For proof, just watch any of the series’ courtroom scenes, in which Simpson, knowing the court’s cameras are capturing his every move, tries to act like a normal person. It’s a trick the 48-year-old Gooding knows well, having been in the public eye for nearly a quarter-century now—more than enough time for him to have observed (and enacted) all the subtle, supple, autopilot expressions that a celebrity uses when dealing with the press and the public: The appreciative head-nods; the polite, wrinkling grimaces; the arched, watch-me-as-I-take-this-all-in eyebrows. You never know what Simpson’s really thinking, or even what he thinks he’s thinking; you just realize that whatever’s on the surface is an act. It’s only when Simpson is off-camera—such as when he’s confronting Chris Darden on his property, or browbeating his counsel behind bars—that Gooding’s scowl deepens, or his eyes become shark-like narrow, and we see how much emotion the character (and the actor) has been burying deep down, a place he can barely touch anymore. Thanks to Gooding, it’s in moments like these that the series becomes less about the People v. O.J. Simpson, and more about O.J. Simpson v. himself. —Brian Raftery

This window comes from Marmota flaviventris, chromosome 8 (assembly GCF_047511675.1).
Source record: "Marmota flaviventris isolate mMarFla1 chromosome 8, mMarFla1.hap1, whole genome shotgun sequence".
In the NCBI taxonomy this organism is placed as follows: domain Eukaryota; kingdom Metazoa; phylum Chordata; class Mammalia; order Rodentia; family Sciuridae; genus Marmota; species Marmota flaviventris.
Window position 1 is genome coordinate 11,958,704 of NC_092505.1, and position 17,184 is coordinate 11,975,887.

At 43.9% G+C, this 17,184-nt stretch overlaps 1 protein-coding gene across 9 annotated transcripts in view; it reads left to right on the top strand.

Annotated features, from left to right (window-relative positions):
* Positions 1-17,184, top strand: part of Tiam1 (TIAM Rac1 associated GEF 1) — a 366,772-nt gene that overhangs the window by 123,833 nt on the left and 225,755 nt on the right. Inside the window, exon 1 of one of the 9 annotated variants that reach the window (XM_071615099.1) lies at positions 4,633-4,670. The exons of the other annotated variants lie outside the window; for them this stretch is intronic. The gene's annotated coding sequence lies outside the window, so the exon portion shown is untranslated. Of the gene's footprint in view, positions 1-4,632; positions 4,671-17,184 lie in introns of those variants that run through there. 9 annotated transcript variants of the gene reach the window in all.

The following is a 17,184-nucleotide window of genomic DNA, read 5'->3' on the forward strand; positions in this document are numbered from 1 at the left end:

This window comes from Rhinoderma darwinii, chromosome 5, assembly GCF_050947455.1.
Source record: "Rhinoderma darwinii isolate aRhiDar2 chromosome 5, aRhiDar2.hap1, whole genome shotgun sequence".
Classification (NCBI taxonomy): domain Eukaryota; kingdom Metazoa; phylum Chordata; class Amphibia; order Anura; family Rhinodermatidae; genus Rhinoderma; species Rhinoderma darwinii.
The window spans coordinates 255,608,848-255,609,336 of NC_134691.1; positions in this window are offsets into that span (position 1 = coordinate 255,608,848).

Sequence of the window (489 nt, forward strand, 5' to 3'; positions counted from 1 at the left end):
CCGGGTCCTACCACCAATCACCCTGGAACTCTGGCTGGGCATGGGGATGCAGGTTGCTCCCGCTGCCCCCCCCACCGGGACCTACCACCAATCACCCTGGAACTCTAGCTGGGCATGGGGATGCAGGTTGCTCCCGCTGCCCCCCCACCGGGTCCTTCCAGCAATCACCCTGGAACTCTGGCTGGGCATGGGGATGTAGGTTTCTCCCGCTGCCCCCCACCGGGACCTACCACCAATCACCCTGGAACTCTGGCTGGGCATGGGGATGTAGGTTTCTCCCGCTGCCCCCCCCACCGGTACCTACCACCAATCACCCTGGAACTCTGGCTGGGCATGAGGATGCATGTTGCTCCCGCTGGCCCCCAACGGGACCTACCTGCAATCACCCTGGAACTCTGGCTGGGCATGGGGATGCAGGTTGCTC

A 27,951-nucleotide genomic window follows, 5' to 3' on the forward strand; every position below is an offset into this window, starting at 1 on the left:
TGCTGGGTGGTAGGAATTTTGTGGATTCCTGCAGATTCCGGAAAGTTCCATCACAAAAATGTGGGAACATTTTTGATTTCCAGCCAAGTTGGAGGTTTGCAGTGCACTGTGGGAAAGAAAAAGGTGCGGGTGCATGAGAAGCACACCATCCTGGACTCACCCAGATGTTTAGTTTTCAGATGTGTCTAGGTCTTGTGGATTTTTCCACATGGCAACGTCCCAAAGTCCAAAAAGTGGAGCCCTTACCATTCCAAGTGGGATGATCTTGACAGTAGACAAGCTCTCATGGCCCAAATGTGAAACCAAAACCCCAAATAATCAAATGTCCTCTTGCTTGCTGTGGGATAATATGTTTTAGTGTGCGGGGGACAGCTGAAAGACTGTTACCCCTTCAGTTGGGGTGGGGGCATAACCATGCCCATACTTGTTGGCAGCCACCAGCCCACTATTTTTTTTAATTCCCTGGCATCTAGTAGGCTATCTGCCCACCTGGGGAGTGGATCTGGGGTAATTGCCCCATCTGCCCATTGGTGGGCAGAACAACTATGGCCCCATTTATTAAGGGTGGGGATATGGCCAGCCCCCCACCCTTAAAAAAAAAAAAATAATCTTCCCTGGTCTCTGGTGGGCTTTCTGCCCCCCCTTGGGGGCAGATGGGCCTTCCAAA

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Courtney B. Vance as Johnnie Cochran